To Your Health
February, 2009 (Vol. 03, Issue 02)
Heart-Healthy Exercise Habits
By Editorial Staff
People always talk about how they're going to the gym to do some "cardio." What's that really mean? Whether they're running on a treadmill, riding the recumbent bicycle or using an elliptical machine, they're talking about doing aerobic
exercise - otherwise known as cardio
because of its profound cardiovascular benefits.
Plain and simple, when you're doing aerobic exercise, you're using oxygen to replenish energy stores, which means the heart and lungs are working harder and getting stronger in the process. By comparison, anaerobic exercise (for example, weight training), requires your body to create energy without using oxygen. As you might imagine, aerobic exercise gets the entire body involved all at once, especially the respiratory system, while in general, anaerobic exercise works isolated muscle groups. Both types of exercise are good for you, but aerobic exercise is ideal for the heart because it improves cardiovascular and cardiorespiratory function. Here are some other significant benefits of aerobic exercise, courtesy of the Mayo Clinic and the University of Georgia Department of Kinesiology and Health:
Increases blood supply to muscles and ability to utilize oxygen.
- Increases amount of blood pumped (per beat and per minute).
- Increases HDL ("good") cholesterol and lowers triglycerides.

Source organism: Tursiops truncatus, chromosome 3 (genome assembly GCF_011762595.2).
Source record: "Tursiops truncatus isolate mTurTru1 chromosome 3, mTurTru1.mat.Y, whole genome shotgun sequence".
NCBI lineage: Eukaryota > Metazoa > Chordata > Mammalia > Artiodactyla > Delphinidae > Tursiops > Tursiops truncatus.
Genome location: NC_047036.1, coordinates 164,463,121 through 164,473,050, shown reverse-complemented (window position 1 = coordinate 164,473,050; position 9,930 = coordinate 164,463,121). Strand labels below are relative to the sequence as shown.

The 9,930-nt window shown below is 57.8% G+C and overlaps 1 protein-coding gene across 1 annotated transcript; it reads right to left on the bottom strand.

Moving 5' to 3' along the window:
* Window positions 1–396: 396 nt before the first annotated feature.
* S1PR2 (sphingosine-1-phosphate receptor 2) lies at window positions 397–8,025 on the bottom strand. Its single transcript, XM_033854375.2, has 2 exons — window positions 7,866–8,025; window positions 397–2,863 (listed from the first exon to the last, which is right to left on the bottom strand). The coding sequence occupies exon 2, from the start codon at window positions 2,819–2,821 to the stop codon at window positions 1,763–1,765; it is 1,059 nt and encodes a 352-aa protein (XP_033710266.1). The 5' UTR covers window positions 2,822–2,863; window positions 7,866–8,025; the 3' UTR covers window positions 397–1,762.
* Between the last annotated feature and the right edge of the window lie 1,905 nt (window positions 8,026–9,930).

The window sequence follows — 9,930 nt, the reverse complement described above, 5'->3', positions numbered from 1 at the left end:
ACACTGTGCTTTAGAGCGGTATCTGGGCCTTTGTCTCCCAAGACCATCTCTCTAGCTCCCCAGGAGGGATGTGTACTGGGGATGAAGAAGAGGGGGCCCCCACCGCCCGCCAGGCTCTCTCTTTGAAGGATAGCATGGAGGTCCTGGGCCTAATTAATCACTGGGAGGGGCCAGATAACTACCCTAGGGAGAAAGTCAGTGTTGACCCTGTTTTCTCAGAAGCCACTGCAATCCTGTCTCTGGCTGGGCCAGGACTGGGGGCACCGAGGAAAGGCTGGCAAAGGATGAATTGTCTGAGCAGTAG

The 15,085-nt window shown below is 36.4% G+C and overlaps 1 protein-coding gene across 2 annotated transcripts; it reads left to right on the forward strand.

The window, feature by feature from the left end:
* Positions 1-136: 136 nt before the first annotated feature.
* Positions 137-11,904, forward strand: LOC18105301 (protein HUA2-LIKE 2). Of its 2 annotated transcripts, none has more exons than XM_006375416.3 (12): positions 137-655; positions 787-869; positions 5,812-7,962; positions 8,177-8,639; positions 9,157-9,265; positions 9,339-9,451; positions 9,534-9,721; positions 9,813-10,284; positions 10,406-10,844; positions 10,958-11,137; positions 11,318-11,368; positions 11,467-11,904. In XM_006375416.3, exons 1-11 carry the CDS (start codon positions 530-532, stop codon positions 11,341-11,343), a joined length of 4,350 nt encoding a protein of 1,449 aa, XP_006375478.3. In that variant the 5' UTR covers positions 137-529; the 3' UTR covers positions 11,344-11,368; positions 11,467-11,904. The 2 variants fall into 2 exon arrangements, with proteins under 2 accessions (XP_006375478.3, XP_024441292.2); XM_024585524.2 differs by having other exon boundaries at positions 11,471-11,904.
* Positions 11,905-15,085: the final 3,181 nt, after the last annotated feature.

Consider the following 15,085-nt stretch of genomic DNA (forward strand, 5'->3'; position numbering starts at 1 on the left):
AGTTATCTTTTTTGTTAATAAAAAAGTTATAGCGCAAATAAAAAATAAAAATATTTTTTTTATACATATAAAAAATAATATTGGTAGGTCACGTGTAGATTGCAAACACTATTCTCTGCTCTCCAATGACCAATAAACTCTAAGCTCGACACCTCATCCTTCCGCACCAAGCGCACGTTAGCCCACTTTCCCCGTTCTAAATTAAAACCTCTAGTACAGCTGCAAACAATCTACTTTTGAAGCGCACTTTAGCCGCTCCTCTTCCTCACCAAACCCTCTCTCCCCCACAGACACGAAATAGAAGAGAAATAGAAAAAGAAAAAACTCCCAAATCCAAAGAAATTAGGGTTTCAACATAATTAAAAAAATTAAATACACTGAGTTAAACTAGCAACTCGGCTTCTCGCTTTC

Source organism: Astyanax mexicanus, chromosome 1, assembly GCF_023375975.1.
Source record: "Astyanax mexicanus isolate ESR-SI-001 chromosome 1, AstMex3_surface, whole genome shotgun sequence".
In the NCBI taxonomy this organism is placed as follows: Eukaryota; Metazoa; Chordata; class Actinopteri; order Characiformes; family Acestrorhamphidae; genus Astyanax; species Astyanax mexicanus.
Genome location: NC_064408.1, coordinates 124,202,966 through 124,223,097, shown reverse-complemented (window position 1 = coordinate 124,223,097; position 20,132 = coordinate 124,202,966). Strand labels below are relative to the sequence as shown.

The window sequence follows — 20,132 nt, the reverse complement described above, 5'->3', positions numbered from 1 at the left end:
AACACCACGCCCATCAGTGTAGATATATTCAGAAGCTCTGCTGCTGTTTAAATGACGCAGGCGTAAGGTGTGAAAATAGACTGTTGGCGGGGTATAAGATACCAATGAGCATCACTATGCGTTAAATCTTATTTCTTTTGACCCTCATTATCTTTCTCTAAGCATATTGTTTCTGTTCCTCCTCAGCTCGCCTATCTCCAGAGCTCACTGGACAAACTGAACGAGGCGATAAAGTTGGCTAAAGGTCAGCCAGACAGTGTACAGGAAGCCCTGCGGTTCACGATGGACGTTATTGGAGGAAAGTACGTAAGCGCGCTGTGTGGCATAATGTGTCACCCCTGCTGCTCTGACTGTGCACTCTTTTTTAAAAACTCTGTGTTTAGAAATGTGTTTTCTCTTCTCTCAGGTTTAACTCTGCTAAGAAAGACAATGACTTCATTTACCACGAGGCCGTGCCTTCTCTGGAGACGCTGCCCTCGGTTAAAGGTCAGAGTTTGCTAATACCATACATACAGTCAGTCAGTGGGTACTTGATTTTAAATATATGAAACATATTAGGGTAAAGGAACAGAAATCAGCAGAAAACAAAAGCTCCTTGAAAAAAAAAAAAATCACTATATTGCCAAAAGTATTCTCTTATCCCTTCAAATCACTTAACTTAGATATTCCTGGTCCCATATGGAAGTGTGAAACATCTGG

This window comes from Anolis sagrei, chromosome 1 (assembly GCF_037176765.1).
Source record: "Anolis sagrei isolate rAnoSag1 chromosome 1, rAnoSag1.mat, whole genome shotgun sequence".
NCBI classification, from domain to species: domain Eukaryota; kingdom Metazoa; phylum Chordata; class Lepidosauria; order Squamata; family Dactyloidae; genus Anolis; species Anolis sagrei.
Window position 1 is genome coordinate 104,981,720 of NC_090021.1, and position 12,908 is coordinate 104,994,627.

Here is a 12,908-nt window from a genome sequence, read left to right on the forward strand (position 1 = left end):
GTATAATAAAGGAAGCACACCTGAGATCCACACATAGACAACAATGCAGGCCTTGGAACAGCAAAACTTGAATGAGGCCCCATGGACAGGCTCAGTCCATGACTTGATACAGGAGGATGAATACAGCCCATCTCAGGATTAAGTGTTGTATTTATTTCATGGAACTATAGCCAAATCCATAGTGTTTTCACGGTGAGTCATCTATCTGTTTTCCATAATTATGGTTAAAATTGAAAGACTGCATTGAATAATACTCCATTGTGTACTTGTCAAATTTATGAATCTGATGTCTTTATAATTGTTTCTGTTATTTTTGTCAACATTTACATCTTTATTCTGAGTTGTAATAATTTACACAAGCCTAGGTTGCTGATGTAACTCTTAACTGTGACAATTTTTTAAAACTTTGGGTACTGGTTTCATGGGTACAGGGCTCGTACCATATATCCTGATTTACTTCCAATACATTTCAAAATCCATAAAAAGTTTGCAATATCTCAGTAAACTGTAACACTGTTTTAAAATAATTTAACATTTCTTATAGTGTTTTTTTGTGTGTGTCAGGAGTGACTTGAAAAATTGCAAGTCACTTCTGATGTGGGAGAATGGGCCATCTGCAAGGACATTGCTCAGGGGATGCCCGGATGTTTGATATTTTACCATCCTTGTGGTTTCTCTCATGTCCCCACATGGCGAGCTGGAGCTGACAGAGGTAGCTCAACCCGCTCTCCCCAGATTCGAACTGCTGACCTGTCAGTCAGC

- Increases blood supply to muscles.
- Reduces resting heart rate.
- Reduces resting systolic/diastolic blood pressure.
- Reduces high cholesterol and risk of developing high cholesterol.
To achieve the maximum cardiovascular benefit during aerobic activities, you should exercise for at least 20-30 minutes at a time and build to your "target heart rate" - this is a range of beats per minute that represents approximately 60-85 percent of your maximum heart rate. The more time spent exercising within this safe range, the more you stand to gain, cardiovascularly speaking. The Mayo Clinic has a free online calculator you can use to determine your target heart rate (www.mayoclinic.com/health/target-heart-rate/SM00083).
So, now that you know how aerobic exercise can help your heart, what are you waiting for? And remember, you don't need to go to a gym to do aerobic exercise; jogging, hiking, rowing, swimming and other outdoor pursuits work just as well as long as they're sustained and keep your heart pumping. Of course, always talk to your doctor before beginning any exercise program, particularly if you have any pre-existing heart condition.